Jessica Cisneros, a progressive attorney challenging Rep. Henry Cuellar (D-Texas), on Wednesday called on members of Democratic Party congressional leadership to withdraw their support for Cuellar, the last abortion rights opponent in the House Democratic Caucus.
Cisneros seized on Monday night’s revelation that the Supreme Court plans to overturn the Roe v. Wade decision guaranteeing a federal right to abortions as a reason for House Democratic leaders, nearly all of whom are backing Cuellar, to reconsider their endorsement.
“At every turn, my Congressman has stood in opposition to the Democratic Party agenda from being anti-union to being anti-choice,” Cisneros said in a statement that she repeated in a video posted to social media. “With the House majority on the line, he could very much be the deciding vote on the future of our reproductive rights and we cannot afford to take that risk.”
“I hope Democratic Party leadership won’t stand in the way of delivering for South Texans,” she added. “I am ready to work with them to deliver on the Democratic agenda.”
House Speaker Nancy Pelosi (D-Calif.), Majority Leader Steny Hoyer (D-Md.), Majority Whip James Clyburn (D-S.C.), and House Democratic Chairman Hakeem Jeffries (D-N.Y.) have all endorsed Cuellar. Clyburn is even slated to headline a rally for Cuellar in San Antonio on Wednesday.
HuffPost reached out to the offices of Pelosi, Hoyer and Clyburn for their responses to Cisneros’ request.
As of late Wednesday afternoon, only Hoyer’s office has provided a response.
“House Democrats passed the Women’s Health Protection Act in September of last year to codify Roe and protect abortion rights,” Margaret Mulkerrin, a spokesperson for Hoyer, said in a statement. “The Senate must now pass it and send it to the President to sign.”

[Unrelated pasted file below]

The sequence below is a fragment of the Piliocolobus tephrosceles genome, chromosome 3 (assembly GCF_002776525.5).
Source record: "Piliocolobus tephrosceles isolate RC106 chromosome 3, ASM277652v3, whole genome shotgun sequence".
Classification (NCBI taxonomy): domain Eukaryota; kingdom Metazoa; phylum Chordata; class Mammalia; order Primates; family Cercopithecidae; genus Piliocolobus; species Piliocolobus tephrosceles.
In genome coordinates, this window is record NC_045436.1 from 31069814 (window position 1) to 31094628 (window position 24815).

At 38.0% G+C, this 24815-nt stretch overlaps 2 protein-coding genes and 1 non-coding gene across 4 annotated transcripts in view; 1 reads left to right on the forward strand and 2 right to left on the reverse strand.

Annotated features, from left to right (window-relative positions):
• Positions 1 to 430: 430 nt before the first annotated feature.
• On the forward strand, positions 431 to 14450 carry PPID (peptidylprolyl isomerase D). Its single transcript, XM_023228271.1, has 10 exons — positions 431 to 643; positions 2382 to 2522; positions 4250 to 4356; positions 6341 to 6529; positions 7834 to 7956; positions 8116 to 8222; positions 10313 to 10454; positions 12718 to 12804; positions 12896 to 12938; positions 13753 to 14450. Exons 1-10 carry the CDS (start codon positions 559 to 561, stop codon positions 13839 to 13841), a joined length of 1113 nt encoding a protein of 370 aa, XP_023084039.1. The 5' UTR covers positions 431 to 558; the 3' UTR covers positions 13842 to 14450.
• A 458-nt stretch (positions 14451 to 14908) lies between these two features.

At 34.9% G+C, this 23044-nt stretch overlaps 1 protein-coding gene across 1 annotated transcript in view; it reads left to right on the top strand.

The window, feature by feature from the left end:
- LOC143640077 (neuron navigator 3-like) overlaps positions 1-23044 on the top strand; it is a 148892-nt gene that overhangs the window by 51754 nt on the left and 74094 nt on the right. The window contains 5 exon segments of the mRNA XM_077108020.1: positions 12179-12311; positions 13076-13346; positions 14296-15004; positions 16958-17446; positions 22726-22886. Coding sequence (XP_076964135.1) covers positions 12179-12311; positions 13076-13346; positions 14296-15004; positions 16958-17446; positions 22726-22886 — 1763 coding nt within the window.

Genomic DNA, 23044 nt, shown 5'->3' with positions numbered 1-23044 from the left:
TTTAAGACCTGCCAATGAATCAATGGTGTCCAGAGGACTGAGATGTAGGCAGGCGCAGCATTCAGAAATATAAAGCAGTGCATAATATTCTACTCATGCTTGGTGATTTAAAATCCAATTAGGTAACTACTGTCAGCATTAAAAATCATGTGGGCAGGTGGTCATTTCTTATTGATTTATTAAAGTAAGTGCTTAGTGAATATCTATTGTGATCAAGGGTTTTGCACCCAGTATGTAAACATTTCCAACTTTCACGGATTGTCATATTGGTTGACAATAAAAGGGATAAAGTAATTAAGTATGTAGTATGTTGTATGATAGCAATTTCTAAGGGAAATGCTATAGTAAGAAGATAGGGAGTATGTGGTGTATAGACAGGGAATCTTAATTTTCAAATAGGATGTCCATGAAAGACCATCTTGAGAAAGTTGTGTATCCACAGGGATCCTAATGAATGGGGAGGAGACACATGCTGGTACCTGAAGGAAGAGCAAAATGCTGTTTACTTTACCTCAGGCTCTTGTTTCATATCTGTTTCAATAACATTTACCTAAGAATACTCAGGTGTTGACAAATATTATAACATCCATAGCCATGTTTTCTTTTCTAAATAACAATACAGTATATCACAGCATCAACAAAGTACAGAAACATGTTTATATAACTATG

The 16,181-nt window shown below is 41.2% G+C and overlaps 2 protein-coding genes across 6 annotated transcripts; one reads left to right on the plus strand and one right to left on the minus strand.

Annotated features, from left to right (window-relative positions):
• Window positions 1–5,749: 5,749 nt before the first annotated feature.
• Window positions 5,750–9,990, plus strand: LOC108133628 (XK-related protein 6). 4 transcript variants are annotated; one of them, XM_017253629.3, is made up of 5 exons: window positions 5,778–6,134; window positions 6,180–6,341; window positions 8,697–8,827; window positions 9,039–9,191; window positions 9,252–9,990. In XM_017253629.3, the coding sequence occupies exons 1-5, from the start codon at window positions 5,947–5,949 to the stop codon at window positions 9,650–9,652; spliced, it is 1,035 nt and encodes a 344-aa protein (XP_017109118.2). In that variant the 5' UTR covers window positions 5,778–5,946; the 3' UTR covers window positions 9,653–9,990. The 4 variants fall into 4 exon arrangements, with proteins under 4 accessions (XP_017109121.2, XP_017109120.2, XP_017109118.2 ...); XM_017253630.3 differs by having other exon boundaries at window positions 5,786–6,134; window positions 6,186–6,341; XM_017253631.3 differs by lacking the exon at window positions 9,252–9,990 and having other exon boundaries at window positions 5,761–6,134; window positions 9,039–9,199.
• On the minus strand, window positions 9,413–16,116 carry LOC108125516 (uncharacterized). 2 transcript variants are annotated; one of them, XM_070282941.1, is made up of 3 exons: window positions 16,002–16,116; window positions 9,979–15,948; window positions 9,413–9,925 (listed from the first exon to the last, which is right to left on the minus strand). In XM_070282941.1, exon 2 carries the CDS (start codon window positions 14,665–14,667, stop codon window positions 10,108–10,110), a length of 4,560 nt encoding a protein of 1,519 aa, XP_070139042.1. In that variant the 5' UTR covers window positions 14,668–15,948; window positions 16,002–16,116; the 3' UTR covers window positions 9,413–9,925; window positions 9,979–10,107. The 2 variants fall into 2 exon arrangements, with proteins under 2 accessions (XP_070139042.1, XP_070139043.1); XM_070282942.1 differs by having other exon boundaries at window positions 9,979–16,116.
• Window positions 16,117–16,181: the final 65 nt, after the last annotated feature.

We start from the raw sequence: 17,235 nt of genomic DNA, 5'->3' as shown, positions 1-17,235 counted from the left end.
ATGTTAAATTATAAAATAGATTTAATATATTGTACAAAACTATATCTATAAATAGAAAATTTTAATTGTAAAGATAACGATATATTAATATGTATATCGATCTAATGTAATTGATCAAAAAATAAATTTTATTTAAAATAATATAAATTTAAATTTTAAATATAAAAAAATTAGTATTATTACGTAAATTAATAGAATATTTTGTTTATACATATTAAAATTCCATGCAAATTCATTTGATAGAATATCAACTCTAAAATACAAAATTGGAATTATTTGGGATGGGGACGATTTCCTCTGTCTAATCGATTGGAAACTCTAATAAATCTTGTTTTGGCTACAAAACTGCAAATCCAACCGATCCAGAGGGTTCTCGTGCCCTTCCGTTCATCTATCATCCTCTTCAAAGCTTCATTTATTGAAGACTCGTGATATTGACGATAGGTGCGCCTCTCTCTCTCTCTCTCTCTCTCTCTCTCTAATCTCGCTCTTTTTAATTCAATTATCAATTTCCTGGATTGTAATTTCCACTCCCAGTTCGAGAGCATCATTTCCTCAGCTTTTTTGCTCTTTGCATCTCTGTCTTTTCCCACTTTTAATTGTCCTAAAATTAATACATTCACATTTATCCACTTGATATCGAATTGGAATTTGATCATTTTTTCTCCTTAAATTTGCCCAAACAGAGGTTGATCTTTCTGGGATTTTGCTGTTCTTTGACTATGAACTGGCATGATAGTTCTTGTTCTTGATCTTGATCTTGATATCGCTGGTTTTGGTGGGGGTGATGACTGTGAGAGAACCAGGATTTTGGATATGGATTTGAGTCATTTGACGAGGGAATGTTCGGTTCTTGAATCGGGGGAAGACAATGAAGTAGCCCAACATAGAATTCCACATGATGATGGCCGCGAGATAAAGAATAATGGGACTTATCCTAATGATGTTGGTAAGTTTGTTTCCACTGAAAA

The scenario that Cisneros paints, in which Cuellar would be the deciding vote on a law to codify abortion rights, is not implausible if Democrats retain their majority in the House in November but that majority shrinks to a one-vote margin.
In the current Congress, however, as Hoyer’s office notes, the House already passed legislation codifying abortion rights in September, despite Cuellar’s lone Democratic “no” vote. Democrats’ paper-thin majority in the Senate, where the filibuster prevents them from passing the bill with a simple majority, has thus far prevented that bill from becoming law.
In addition, Democrats need to hold Texas’ 28th Congressional District to maintain their majority in the House, and Cuellar has made the case that only a socially conservative Democrat like him is capable of doing that. Like many predominantly Latino seats in South Texas, the district shifted significantly toward then-President Donald Trump in 2020. Although Hillary Clinton carried the seat by nearly 20 percentage points, President Joe Biden won there by just four percentage points.
Cisneros’ appeal is nonetheless part of a broader call by progressives for Democratic leaders to take dramatic steps to affirm their commitment to women’s reproductive rights in the wake of the leaked Supreme Court news. In addition to her statement on Wednesday, she and Justice Democrats, the left-leaning group supporting her, have sent out multiple email fundraising appeals soliciting help defeating “the last anti-choice Democrat in Congress.”
Cisneros, who is challenging Cuellar for the Democratic nomination in Texas’ 28th for the second cycle in a row, trailed him by two percentage points during the first round of their rematch in March. The presence of a third candidate prevented Cuellar from obtaining an outright majority, prompting a runoff contest between Cuellar and Cisneros on May 24.
There are precious few other cases in which stances on abortion rights are a point of contrast between Democratic candidates in competitive primaries. In North Carolina’s 1st Congressional District, former state Sen. Erica Smith has the support of Planned Parenthood Action Fund and NARAL Pro-Choice America in her race against state Sen. Don Davis.
Davis has taken some votes that undermined abortion rights in North Carolina, but insists he supports the fundamental right to an abortion and condemned the leaked news of the Supreme Court’s pending decision to overturn Roe.
Smith still hopes that the news will give her an edge in the May 17 primary. She received the most donations on Tuesday of any day of her campaign, according to spokesperson Morris Katz.